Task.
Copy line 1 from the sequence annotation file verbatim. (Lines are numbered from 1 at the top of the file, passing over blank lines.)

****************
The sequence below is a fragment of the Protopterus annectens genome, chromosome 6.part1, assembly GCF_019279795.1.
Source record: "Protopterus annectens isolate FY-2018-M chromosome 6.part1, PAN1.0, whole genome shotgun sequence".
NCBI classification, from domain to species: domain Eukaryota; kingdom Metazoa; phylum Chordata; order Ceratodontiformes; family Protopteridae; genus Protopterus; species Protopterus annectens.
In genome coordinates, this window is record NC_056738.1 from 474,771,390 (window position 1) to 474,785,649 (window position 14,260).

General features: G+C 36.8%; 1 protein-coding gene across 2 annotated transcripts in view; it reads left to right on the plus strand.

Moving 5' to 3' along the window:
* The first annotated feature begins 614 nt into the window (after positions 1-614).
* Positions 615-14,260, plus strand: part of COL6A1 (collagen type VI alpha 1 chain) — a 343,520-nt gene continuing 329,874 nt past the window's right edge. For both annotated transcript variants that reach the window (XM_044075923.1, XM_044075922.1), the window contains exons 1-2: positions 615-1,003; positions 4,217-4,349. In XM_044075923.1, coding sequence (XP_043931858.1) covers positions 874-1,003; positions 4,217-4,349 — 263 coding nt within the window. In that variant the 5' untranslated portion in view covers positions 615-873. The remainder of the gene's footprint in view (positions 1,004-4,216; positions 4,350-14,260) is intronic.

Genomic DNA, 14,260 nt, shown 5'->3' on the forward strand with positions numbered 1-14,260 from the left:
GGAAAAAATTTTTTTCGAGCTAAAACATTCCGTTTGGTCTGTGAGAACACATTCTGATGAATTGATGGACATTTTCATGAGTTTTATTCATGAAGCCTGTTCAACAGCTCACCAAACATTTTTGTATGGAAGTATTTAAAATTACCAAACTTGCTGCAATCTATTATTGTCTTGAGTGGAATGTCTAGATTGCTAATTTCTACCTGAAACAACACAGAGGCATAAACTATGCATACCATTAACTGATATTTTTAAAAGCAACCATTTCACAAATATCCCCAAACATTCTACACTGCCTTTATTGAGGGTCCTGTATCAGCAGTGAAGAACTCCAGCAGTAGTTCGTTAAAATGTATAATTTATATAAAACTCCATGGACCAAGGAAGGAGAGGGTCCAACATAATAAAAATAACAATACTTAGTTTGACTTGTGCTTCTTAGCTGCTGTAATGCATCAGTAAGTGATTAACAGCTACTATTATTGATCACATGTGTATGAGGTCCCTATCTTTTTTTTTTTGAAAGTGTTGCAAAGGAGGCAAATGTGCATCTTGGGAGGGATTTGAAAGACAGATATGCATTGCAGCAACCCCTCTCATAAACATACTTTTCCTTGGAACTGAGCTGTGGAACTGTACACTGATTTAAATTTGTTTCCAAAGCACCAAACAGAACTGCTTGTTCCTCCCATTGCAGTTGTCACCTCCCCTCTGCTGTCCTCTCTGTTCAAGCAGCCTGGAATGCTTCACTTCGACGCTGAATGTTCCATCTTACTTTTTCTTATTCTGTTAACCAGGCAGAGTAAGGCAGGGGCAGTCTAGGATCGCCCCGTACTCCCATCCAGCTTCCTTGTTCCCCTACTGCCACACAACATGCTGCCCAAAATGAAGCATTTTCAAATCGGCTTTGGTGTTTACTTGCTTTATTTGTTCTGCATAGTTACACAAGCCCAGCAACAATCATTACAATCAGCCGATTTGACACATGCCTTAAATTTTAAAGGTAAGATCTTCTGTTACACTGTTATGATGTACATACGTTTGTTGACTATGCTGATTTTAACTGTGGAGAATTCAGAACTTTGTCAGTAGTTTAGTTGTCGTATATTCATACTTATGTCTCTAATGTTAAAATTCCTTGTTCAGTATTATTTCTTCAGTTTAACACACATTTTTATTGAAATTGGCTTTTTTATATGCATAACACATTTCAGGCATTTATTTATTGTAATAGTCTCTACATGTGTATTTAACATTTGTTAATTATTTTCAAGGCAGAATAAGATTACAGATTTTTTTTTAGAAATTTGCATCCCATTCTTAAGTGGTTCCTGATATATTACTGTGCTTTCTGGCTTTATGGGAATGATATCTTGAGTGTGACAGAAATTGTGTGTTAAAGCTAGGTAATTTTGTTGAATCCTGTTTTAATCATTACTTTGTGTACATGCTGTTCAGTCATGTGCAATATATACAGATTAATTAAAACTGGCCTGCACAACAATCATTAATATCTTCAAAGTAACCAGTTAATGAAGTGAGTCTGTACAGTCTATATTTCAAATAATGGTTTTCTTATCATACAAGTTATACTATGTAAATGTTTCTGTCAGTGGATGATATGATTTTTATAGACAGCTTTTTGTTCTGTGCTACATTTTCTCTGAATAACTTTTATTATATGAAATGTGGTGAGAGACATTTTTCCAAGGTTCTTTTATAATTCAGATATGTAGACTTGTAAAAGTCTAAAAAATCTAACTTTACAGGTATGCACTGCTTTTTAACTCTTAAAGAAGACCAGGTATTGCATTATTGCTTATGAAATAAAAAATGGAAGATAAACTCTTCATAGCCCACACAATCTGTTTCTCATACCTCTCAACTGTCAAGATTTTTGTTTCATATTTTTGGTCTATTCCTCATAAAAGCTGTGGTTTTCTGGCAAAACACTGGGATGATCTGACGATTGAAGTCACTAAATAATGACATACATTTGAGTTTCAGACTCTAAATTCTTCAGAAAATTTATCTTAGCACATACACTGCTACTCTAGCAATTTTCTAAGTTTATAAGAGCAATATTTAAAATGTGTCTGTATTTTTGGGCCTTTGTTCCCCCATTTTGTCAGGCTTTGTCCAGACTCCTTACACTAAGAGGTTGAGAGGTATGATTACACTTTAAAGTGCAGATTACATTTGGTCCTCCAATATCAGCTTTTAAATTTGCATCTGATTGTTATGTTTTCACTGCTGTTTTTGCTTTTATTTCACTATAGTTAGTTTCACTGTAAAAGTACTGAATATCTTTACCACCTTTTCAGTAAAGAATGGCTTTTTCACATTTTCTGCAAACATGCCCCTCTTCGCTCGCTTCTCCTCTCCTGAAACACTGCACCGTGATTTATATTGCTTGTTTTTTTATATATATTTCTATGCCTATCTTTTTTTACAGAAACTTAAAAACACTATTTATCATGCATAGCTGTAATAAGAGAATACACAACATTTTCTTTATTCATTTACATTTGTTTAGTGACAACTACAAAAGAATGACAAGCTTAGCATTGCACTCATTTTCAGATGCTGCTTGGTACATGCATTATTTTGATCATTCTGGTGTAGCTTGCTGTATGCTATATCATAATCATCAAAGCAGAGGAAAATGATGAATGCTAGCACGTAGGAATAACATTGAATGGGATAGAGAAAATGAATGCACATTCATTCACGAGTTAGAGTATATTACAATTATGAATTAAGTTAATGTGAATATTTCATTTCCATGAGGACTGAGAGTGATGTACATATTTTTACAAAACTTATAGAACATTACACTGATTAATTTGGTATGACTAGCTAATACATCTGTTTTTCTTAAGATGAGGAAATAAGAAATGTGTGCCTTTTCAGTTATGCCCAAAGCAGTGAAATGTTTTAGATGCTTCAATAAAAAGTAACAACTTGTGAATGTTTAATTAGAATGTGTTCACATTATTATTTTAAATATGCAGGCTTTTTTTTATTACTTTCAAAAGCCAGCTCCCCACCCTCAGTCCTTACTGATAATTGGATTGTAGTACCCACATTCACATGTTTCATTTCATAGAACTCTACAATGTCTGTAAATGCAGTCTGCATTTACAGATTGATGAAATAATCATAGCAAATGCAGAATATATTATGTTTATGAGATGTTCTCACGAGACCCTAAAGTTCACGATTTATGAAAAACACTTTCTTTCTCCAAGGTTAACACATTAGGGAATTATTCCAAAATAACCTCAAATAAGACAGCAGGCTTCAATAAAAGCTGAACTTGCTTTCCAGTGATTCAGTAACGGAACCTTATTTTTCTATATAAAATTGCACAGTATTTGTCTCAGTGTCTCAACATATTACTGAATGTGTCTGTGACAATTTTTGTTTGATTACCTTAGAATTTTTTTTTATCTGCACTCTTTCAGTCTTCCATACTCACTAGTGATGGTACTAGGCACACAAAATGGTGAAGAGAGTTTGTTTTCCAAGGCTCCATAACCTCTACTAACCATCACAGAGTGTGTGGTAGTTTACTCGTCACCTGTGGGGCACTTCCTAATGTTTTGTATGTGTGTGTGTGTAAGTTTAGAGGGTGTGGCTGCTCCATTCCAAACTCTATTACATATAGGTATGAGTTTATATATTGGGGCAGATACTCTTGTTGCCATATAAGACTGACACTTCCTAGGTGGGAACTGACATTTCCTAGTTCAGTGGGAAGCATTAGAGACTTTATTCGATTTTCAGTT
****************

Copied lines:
The sequence below is a fragment of the Protopterus annectens genome, chromosome 6.part1, assembly GCF_019279795.1.